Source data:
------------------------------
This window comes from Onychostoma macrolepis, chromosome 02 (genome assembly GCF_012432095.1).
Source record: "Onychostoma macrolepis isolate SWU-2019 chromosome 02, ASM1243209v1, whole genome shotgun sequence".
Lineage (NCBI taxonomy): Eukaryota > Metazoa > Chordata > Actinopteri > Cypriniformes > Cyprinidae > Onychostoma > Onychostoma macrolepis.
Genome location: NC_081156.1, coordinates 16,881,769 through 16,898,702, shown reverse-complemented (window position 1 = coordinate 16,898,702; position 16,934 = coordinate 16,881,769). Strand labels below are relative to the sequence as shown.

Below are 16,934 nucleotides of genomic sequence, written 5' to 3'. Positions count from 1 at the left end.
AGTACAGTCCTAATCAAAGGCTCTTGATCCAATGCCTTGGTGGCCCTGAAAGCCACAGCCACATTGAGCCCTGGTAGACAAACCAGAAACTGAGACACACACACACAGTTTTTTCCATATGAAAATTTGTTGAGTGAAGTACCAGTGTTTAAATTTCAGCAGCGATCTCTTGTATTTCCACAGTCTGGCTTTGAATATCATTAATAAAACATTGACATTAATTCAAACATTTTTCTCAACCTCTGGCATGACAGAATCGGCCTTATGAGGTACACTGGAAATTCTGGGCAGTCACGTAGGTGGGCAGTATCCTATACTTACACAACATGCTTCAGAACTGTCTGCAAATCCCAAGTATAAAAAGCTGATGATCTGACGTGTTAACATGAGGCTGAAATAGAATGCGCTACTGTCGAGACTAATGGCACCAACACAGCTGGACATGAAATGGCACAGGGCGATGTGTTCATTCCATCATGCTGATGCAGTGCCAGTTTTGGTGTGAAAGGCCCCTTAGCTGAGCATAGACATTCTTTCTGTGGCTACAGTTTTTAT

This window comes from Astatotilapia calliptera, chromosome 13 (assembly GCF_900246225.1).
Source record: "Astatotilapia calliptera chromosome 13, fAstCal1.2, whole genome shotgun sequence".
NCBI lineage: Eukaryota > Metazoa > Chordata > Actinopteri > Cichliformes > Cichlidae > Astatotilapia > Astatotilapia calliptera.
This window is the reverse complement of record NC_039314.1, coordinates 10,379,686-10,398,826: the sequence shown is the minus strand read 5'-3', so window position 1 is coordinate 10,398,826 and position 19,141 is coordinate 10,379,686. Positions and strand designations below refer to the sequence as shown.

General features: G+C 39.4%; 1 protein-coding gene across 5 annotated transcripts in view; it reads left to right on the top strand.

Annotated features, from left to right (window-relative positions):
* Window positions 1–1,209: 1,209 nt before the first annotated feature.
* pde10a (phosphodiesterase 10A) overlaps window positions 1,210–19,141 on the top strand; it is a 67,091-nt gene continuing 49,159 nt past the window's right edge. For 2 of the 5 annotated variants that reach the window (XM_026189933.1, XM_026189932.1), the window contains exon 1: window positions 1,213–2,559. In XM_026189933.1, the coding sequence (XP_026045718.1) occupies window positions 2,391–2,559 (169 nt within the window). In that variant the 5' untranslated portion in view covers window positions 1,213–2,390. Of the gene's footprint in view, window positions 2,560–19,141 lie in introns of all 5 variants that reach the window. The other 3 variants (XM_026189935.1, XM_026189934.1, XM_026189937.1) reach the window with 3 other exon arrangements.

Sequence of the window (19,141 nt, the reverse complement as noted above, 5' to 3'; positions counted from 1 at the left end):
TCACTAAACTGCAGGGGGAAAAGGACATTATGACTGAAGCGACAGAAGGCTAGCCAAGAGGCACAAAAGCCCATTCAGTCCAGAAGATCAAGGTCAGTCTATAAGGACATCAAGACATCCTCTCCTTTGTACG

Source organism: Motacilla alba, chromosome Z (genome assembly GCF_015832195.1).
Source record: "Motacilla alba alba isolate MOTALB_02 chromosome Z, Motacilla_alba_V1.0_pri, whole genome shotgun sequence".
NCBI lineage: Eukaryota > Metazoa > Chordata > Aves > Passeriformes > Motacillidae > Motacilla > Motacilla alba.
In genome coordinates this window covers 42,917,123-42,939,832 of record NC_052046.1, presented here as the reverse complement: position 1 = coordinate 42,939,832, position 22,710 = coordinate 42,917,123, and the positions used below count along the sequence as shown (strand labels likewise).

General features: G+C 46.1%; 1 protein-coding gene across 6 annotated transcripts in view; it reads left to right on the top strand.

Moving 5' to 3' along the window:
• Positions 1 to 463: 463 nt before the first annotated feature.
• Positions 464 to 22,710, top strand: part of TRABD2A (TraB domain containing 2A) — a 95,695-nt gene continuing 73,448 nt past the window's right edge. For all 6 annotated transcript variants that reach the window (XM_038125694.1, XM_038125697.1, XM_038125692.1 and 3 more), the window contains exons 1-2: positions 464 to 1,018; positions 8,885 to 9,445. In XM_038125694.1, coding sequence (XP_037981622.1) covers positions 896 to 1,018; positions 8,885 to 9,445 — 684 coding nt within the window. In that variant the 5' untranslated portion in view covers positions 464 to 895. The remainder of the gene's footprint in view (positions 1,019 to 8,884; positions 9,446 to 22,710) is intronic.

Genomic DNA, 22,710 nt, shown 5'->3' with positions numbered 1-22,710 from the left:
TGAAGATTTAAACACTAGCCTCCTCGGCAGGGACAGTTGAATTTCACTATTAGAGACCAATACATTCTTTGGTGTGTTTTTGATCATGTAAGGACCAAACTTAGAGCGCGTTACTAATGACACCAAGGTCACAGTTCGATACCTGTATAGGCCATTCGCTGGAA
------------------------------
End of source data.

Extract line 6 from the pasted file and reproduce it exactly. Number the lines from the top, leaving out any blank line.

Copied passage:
AGTACAGTCCTAATCAAAGGCTCTTGATCCAATGCCTTGGTGGCCCTGAAAGCCACAGCCACATTGAGCCCTGGTAGACAAACCAGAAACTGAGACACACACACACAGTTTTTTCCATATGAAAATTTGTTGAGTGAAGTACCAGTGTTTAAATTTCAGCAGCGATCTCTTGTATTTCCACAGTCTGGCTTTGAATATCATTAATAAAACATTGACATTAATTCAAACATTTTTCTCAACCTCTGGCATGACAGAATCGGCCTTATGAGGTACACTGGAAATTCTGGGCAGTCACGTAGGTGGGCAGTATCCTATACTTACACAACATGCTTCAGAACTGTCTGCAAATCCCAAGTATAAAAAGCTGATGATCTGACGTGTTAACATGAGGCTGAAATAGAATGCGCTACTGTCGAGACTAATGGCACCAACACAGCTGGACATGAAATGGCACAGGGCGATGTGTTCATTCCATCATGCTGATGCAGTGCCAGTTTTGGTGTGAAAGGCCCCTTAGCTGAGCATAGACATTCTTTCTGTGGCTACAGTTTTTAT